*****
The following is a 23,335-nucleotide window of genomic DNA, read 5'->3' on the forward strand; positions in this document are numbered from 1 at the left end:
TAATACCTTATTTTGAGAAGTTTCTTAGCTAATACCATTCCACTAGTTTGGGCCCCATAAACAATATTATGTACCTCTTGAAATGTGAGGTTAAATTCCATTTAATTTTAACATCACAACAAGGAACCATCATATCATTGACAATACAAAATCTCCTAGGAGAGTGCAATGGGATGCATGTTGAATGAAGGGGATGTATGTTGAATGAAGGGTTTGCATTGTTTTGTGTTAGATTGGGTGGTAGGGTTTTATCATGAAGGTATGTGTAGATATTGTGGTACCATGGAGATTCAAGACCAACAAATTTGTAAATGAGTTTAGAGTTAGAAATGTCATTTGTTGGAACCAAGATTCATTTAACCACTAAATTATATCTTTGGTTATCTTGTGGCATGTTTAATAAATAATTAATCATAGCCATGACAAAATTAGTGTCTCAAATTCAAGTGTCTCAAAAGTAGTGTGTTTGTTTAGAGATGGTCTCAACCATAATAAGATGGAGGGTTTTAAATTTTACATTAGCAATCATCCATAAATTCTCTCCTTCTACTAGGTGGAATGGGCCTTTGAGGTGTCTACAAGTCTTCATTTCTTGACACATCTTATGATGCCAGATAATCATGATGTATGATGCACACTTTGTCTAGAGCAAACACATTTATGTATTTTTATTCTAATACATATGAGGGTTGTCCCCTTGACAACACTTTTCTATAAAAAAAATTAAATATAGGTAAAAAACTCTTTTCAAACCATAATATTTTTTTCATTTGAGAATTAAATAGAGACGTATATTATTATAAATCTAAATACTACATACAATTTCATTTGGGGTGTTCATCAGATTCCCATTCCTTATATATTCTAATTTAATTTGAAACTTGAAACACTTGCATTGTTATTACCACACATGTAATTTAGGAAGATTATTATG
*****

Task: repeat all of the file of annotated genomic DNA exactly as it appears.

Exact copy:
The following is a 23,335-nucleotide window of genomic DNA, read 5'->3' on the forward strand; positions in this document are numbered from 1 at the left end:
TAATACCTTATTTTGAGAAGTTTCTTAGCTAATACCATTCCACTAGTTTGGGCCCCATAAACAATATTATGTACCTCTTGAAATGTGAGGTTAAATTCCATTTAATTTTAACATCACAACAAGGAACCATCATATCATTGACAATACAAAATCTCCTAGGAGAGTGCAATGGGATGCATGTTGAATGAAGGGGATGTATGTTGAATGAAGGGTTTGCATTGTTTTGTGTTAGATTGGGTGGTAGGGTTTTATCATGAAGGTATGTGTAGATATTGTGGTACCATGGAGATTCAAGACCAACAAATTTGTAAATGAGTTTAGAGTTAGAAATGTCATTTGTTGGAACCAAGATTCATTTAACCACTAAATTATATCTTTGGTTATCTTGTGGCATGTTTAATAAATAATTAATCATAGCCATGACAAAATTAGTGTCTCAAATTCAAGTGTCTCAAAAGTAGTGTGTTTGTTTAGAGATGGTCTCAACCATAATAAGATGGAGGGTTTTAAATTTTACATTAGCAATCATCCATAAATTCTCTCCTTCTACTAGGTGGAATGGGCCTTTGAGGTGTCTACAAGTCTTCATTTCTTGACACATCTTATGATGCCAGATAATCATGATGTATGATGCACACTTTGTCTAGAGCAAACACATTTATGTATTTTTATTCTAATACATATGAGGGTTGTCCCCTTGACAACACTTTTCTATAAAAAAAATTAAATATAGGTAAAAAACTCTTTTCAAACCATAATATTTTTTTCATTTGAGAATTAAATAGAGACGTATATTATTATAAATCTAAATACTACATACAATTTCATTTGGGGTGTTCATCAGATTCCCATTCCTTATATATTCTAATTTAATTTGAAACTTGAAACACTTGCATTGTTATTACCACACATGTAATTTAGGAAGATTATTATG